To solve the nuclear vibrational Schrödinger equation, one can only use direct integration procedures for diatomic molecules.894, 159 For larger systems, a truncated version of full configuration interaction is considered to be the most accurate approach. When one applies the variational principle to the vibrational problem, a basis function for the nuclear wave function of the th excited state of mode is
where the represents the harmonic oscillator eigenfunctions for normal mode . This can be expressed in terms of Hermite polynomials:
With the basis function defined in Eq. (10.44), the th wave function can be described as a linear combination of the Hermite polynomials:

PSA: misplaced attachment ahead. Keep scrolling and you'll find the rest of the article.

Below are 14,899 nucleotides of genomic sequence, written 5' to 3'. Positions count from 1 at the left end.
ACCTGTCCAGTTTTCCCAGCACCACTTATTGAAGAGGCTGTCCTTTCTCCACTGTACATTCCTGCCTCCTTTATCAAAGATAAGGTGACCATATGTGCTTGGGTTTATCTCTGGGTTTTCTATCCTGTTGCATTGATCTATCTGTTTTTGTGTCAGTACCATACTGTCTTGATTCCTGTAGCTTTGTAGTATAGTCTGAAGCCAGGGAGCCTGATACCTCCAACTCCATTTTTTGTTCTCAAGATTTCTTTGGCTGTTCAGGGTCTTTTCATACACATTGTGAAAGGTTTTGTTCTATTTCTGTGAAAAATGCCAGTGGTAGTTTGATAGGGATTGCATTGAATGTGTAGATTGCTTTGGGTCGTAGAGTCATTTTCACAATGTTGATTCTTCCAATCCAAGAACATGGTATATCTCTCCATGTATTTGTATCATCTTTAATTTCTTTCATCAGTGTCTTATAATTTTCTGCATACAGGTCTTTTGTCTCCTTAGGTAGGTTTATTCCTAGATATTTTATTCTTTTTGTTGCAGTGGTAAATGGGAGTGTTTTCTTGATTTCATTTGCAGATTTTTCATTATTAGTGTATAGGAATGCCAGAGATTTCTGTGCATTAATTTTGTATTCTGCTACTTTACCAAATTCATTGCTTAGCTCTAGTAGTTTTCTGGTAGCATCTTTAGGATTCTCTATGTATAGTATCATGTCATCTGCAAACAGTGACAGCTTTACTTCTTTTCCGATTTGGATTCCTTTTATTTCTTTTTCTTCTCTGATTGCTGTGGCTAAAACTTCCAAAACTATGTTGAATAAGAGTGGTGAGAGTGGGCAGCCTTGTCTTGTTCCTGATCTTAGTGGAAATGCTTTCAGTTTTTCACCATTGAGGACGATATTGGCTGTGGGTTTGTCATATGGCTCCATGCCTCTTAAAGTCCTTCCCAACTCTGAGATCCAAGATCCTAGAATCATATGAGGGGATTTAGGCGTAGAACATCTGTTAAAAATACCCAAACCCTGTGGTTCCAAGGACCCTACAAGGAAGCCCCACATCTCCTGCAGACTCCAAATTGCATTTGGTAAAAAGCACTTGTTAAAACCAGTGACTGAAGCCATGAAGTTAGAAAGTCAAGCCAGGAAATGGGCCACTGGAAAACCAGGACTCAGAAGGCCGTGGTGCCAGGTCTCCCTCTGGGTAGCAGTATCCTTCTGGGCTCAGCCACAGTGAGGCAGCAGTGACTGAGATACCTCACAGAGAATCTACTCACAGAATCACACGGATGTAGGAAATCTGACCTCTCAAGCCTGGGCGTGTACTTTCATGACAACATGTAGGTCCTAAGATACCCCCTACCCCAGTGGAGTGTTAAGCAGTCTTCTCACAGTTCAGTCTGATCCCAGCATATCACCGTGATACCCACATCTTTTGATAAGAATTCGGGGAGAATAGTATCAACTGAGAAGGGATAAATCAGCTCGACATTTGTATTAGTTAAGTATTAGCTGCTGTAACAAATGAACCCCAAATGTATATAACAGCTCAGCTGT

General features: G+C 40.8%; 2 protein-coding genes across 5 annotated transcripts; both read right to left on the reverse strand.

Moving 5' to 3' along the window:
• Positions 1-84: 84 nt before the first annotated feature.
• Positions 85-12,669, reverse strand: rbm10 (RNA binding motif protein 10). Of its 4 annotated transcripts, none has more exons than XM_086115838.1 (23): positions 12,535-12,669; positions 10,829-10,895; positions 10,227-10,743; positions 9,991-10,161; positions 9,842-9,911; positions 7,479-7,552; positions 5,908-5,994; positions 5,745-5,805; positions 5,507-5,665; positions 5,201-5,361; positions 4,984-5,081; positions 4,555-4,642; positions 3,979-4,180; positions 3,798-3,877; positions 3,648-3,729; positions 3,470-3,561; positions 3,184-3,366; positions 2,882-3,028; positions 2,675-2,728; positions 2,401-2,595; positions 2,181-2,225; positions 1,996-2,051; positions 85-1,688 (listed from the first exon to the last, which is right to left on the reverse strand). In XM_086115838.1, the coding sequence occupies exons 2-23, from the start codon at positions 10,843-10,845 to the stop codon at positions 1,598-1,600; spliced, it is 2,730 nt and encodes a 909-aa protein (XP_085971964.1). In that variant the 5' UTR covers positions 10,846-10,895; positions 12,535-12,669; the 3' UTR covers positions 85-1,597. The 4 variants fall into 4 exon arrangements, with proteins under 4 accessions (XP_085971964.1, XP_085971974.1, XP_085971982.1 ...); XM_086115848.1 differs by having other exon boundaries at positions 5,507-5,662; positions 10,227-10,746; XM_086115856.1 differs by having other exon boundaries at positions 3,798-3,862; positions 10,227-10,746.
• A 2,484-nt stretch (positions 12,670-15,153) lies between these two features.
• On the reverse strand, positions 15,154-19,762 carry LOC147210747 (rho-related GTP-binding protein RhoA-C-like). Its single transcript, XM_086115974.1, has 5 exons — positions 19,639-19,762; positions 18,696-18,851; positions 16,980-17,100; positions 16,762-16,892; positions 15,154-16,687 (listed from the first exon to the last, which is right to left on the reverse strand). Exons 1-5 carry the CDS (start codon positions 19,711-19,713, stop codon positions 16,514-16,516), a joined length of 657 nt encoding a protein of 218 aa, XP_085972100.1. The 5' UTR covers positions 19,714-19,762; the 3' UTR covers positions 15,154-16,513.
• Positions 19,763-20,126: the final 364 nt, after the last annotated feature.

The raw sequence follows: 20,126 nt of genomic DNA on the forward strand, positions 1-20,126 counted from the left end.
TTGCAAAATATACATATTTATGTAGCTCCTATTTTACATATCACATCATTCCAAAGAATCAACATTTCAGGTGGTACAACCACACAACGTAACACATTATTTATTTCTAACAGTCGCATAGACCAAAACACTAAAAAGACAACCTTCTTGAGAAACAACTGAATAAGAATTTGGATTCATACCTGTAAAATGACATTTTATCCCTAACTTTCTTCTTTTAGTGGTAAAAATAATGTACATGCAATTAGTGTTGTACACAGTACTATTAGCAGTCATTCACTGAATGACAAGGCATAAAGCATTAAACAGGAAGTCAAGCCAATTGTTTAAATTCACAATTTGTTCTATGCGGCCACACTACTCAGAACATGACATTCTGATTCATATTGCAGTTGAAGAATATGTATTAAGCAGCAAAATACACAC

where is the number of quanta in the th mode. We propose the notation VCI() where is the total number of quanta, i.e.:
To determine this expansion coefficient , we integrate the , as in Eq. (4.1), with to get the eigenvalues
This gives us frequencies that are corrected for anharmonicity to quanta accuracy for a -mode molecule. The size of the secular matrix on the right hand of Eq. (10.48) is , and the storage of this matrix can easily surpass the memory limit of a computer. Although this method is highly accurate, we need to seek for other approximations for computing large molecules.